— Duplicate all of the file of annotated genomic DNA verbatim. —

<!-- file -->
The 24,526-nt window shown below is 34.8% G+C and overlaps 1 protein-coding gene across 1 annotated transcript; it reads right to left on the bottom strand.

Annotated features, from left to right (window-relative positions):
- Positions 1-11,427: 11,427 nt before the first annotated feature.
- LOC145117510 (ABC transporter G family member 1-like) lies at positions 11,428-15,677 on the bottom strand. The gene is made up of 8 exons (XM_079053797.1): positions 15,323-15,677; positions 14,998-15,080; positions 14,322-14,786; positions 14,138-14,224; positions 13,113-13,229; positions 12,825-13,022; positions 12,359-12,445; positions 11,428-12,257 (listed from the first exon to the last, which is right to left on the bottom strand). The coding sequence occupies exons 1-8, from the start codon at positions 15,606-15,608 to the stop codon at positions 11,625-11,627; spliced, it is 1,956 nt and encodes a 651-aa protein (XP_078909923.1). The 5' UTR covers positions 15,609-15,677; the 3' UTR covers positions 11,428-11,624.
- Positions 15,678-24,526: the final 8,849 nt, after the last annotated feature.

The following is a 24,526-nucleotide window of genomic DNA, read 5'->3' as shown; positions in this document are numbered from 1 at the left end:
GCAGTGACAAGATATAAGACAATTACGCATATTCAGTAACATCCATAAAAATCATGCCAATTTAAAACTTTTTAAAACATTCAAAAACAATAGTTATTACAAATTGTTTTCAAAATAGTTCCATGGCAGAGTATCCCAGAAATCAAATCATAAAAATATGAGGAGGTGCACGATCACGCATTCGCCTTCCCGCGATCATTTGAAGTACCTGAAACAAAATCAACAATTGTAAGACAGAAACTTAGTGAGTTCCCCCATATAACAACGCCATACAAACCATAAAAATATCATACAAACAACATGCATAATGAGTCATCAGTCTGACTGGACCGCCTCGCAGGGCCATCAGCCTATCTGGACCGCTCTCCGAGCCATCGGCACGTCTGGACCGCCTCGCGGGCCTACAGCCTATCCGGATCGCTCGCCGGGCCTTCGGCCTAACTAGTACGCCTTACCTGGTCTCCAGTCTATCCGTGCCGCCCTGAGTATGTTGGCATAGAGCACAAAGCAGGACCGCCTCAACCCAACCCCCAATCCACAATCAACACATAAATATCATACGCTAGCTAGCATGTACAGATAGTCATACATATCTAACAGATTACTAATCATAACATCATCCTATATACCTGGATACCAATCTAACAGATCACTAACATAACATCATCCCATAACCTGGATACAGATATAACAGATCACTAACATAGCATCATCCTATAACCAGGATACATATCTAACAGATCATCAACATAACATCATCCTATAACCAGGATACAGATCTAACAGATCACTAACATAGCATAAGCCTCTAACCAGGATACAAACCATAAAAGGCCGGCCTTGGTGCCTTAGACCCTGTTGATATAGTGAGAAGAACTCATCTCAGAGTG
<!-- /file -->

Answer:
The 24,526-nt window shown below is 34.8% G+C and overlaps 1 protein-coding gene across 1 annotated transcript; it reads right to left on the bottom strand.

Annotated features, from left to right (window-relative positions):
- Positions 1-11,427: 11,427 nt before the first annotated feature.
- LOC145117510 (ABC transporter G family member 1-like) lies at positions 11,428-15,677 on the bottom strand. The gene is made up of 8 exons (XM_079053797.1): positions 15,323-15,677; positions 14,998-15,080; positions 14,322-14,786; positions 14,138-14,224; positions 13,113-13,229; positions 12,825-13,022; positions 12,359-12,445; positions 11,428-12,257 (listed from the first exon to the last, which is right to left on the bottom strand). The coding sequence occupies exons 1-8, from the start codon at positions 15,606-15,608 to the stop codon at positions 11,625-11,627; spliced, it is 1,956 nt and encodes a 651-aa protein (XP_078909923.1). The 5' UTR covers positions 15,609-15,677; the 3' UTR covers positions 11,428-11,624.
- Positions 15,678-24,526: the final 8,849 nt, after the last annotated feature.

The following is a 24,526-nucleotide window of genomic DNA, read 5'->3' as shown; positions in this document are numbered from 1 at the left end:
GCAGTGACAAGATATAAGACAATTACGCATATTCAGTAACATCCATAAAAATCATGCCAATTTAAAACTTTTTAAAACATTCAAAAACAATAGTTATTACAAATTGTTTTCAAAATAGTTCCATGGCAGAGTATCCCAGAAATCAAATCATAAAAATATGAGGAGGTGCACGATCACGCATTCGCCTTCCCGCGATCATTTGAAGTACCTGAAACAAAATCAACAATTGTAAGACAGAAACTTAGTGAGTTCCCCCATATAACAACGCCATACAAACCATAAAAATATCATACAAACAACATGCATAATGAGTCATCAGTCTGACTGGACCGCCTCGCAGGGCCATCAGCCTATCTGGACCGCTCTCCGAGCCATCGGCACGTCTGGACCGCCTCGCGGGCCTACAGCCTATCCGGATCGCTCGCCGGGCCTTCGGCCTAACTAGTACGCCTTACCTGGTCTCCAGTCTATCCGTGCCGCCCTGAGTATGTTGGCATAGAGCACAAAGCAGGACCGCCTCAACCCAACCCCCAATCCACAATCAACACATAAATATCATACGCTAGCTAGCATGTACAGATAGTCATACATATCTAACAGATTACTAATCATAACATCATCCTATATACCTGGATACCAATCTAACAGATCACTAACATAACATCATCCCATAACCTGGATACAGATATAACAGATCACTAACATAGCATCATCCTATAACCAGGATACATATCTAACAGATCATCAACATAACATCATCCTATAACCAGGATACAGATCTAACAGATCACTAACATAGCATAAGCCTCTAACCAGGATACAAACCATAAAAGGCCGGCCTTGGTGCCTTAGACCCTGTTGATATAGTGAGAAGAACTCATCTCAGAGTG